Wine and the Changing Climate
Jackson Family's Los Carneros, California vineyards
Up until a few years ago, climate change was the wine world’s dirty little secret. Much discussed among winemakers witnessing dramatic changes in their vineyards — such as earlier harvest times and rising sugar levels in grapes — but hardly a topic of conversation at the consumer level.
Now the issue is bubbling up. Decanter magazine surveyed global winemakers in 2015, with over half saying they were feeling the effects of climate change. How winemakers deal with these changes have serious implications for the wine world.
Researchers have suggested that 50 years from now Burgundy, Bordeaux and Tuscany will no longer be suitable habitats for the grape varieties that have grown there for millennia — the very grapes that make these wines so highly regarded.
“In many of today’s warmer regions, the future climates will be challenging for optimum grape growth and wine production,” states industry bible The Oxford Companion to Wine. Dr. Gregory Jones, who wrote the Oxford entry on climate change, said in an interview that wine grapes and other specialty crops like cacao, coffee and olives have very narrow “climate niches.”
“Small changes can push them over the edge,” he said. “Specific grapes like Pinot Noir and Chardonnay are suited to cool climate environments, so their climate niches are extremely narrow in terms of temperature. Small changes in climate mean big changes either in the suitability of growing that grape or the type of wines that can be made from that grape.”
The precious balance of flavour, acidity, alcohol, sugar and tannin that mark a truly fine wine is becoming harder to achieve in the storied wine regions of the world. At the mass-market level, wine brands are trying to turn a liability into a selling point, touting wines as “bold in character,” “big and fruity,” and “full of flavour.” Critics might call them baked, jammy or hot. But these styles seem to be here to stay — at least in warm (or warming up) regions.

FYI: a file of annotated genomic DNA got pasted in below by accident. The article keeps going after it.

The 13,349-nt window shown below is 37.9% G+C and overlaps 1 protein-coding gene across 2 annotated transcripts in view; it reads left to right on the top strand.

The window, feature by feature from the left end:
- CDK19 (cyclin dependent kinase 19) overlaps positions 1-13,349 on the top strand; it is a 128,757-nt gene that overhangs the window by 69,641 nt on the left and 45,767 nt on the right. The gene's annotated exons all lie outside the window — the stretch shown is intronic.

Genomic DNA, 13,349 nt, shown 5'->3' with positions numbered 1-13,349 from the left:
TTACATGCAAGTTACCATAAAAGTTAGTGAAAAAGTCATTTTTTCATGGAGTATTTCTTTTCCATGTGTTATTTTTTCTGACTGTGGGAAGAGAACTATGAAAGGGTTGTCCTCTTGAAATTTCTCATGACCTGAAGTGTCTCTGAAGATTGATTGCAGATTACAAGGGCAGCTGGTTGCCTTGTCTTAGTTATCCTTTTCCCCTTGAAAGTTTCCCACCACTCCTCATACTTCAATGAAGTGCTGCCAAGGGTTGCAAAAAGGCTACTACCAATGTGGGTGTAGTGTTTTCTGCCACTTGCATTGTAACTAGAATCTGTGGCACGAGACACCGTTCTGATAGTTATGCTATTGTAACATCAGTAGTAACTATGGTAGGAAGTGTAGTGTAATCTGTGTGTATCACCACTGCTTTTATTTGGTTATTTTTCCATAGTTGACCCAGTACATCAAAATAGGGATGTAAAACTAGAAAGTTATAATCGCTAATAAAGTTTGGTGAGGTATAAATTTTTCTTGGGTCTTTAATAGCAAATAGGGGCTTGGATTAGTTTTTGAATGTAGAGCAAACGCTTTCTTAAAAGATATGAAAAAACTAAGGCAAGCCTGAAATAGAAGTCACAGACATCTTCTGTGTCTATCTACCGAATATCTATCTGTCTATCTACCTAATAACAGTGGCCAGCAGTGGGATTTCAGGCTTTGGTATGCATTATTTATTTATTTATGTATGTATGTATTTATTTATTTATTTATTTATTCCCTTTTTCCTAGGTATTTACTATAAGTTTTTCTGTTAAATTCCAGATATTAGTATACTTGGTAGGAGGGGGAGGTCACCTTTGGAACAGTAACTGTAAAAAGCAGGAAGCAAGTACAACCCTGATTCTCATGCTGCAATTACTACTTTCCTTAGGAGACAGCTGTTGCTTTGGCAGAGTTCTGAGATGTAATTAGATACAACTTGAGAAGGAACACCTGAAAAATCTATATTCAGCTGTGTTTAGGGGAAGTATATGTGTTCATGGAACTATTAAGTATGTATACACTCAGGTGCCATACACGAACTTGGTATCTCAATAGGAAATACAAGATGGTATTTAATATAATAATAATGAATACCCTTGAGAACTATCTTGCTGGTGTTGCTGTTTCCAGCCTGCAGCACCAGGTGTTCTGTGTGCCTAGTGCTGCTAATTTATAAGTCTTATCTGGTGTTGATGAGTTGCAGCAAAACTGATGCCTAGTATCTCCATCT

California’s Jackson Family Estates is tackling drought head on with award-winning sustainability practices at their 40-plus premium wineries, including at Monterey, above. Heat and drought are expected to reduce California’s wine output by up to 70% by 2050. New vine plantings with deeper root systems, for example, can extend the viability of marginal areas. Meantime, the company is buying vineyards in cooler regions of Oregon, acknowledging that heading north is just part of the new world wine order.
In formerly outlying regions such as Tasmania, Britain, and even Scandanavian countries and parts of China, the crafting of high quality wines is now — or soon will be — entirely possible. English wines won an unprecedented 120 medals at the International Wine Challenge in 2016, with sparkling wines leading the way.
In late 2015 in New York City, Okanagan winery owner Anthony von Mandl launched his new line of CheckMate wines, ultra-premium Chardonnays showcasing the region’s potential. Made in tiny quantities — just a few hundred cases or less of each — the wines sell for $85 to $125.
Winemaker Phil McGahan joined CheckMate after making high-end wines in his native Australia. He then took off for California in 2007 due to heat extremes in Australia’s Hunter Valley. But after a few years in drought-battered California, he moved on. He calls the Okanagan’s cool and stable climate “a magical zone for Chardonnay.”
“The Okanagan is still a young region but everyone knows the potential is there,” he says. “And now there are people really exploring that potential and driving it to the next level.”